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Hudson-Mohawk Genealogical and Family Memoirs:

Index to All Families | Index to Families by County: Albany, Columbia, Fulton, Greene, Montgomery, Rensselaer, Saratoga, Schenectady, Schoharie, Warren, Washington

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[This information is from Vol. II, pp. 884-886 of Hudson-Mohawk Genealogical and Family Memoirs, edited by Cuyler Reynolds (New York: Lewis Historical Publishing Company, 1911). It is in the Reference collection of the Schenectady County Public Library at R 929.1 R45. Some of the formatting of the original, especially in lists of descendants, may have been altered slightly for ease of reading.]

The McClellans of Troy, New York, descend from Michael McClellan, who was a native of Ireland. The American settlement made at Colrain (now Colerain), Massachusetts, where the lands of the first settler remained in the family name for about a century and a half. The family settled in New York after the revolution (in which they bore their part) and settled in Rensselaer county, Samuel being the first of the family known to have settled there. He was the father of Robert Henry McClellan, of Troy, surrogate of Renssalear county in 1855; author of the Executor's Guide, and Surrogate's Court Practice, standard legal works.

(I) Michael McClellan was born at Curran, Londonderry, Ireland, of pure Scotch parentage. He came to the United States in 1749, and settled with the Scotch-Irish colony at Colerain, Massachusetts, many of whom were from his own county in Ireland. He married, in Ireland, Jane Henry (spoken of as a "brave, resolute red haired woman"). She was a sister of "ensign" Hugh and John Henry of Colerain, leading men of the town. He crossed the ocean with his wife and eight children, and settled on a farm in Colerain, which he cultivated until his death. Two children were born after coming to the United States, ten in all. The eldest daughter, Jeannette, married Joseph Thompson, in Ireland, and came over with her parents. Joseph also settled in Colerain, where his five daughters married. Ann McClellan, another daughter, married John Stewart and has numerous descendants yet living in and near Colerain. A third daughter, Margaret, married Robert Miller, from whom a goodly line has descended. Of the sons Colonel Hugh McClellan is next considered.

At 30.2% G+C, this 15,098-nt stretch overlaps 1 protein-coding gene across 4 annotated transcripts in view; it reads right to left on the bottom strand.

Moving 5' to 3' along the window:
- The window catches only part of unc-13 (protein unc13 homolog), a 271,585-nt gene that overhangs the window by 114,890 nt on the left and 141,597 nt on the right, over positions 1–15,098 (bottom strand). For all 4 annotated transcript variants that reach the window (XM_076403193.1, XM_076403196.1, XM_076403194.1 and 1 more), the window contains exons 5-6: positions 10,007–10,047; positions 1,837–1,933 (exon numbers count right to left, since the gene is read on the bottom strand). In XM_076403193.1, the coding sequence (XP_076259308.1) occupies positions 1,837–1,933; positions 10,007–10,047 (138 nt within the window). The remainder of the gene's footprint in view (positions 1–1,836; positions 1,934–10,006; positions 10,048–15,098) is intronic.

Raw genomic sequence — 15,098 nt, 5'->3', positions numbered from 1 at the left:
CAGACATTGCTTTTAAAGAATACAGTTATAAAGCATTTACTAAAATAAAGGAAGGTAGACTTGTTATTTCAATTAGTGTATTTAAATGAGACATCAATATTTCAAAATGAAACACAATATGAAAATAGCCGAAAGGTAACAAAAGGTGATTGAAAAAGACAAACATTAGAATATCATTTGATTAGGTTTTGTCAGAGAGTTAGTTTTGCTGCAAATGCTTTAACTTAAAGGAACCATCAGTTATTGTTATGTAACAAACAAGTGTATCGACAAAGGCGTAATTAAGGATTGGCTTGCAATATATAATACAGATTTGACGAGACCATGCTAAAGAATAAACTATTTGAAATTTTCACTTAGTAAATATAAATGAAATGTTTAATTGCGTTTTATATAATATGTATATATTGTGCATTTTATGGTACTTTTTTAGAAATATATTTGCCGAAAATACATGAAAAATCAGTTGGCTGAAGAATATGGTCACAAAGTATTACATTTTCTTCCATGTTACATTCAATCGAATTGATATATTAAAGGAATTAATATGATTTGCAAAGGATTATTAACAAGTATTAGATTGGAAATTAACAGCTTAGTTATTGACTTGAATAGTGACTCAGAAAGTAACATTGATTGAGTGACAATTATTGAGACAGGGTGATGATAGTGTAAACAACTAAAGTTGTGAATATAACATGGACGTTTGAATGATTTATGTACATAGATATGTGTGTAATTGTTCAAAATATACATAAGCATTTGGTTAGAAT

(II) Colonel Hugh, son of Michael and Jane (Henry) McClellan, was born in Curran, Londonderry, Ireland, April 4, 1747, died in Colerain, Massachusetts, 1816. He became a prominent man of the latter town. In 1875 he served first on the committee of correspondence, and on the news from Lexington reaching Colerain he marched the next day (April 20, 1715), at the head of a company of forty-six minute-men to the scene of action. He was with his company two weeks at this time, ranking as captain; later he was with the Army of the North under General Gates. He obtained his title of colonel from service in the state during "Shay's" rebellion. In political life he was deputy for thirty years, and was also prominent in the church. He married Sarah Wilson, and had ten children, all born in Colerain.

(III) Michael (2), son of Colonel Hugh and Sarah (Wilson) McClellan, died July 29, 1858. He was a farmer and a man of prominence. He was active in public affairs, and represented Colerain for several terms in the Massachusetts legislature. He married Jane Patterson, an active worker in the Colerain church. They were both born in Colerain, where their lives were passed.

(IV) Hugh (2), son of Michael (2) and Jane (Patterson) McClellan, was born in Colerain, Massachusetts, about 1815, died February, 1869. He was a farmer and spent his entire life at Colerain. He married Margaret Washburn, born in Colerain, November, 1816. Children:

  1. An infant unnamed;
  2. Margaret Washburn, married Henry A. Smith; no issue;
  3. Charles Herbert, see forward.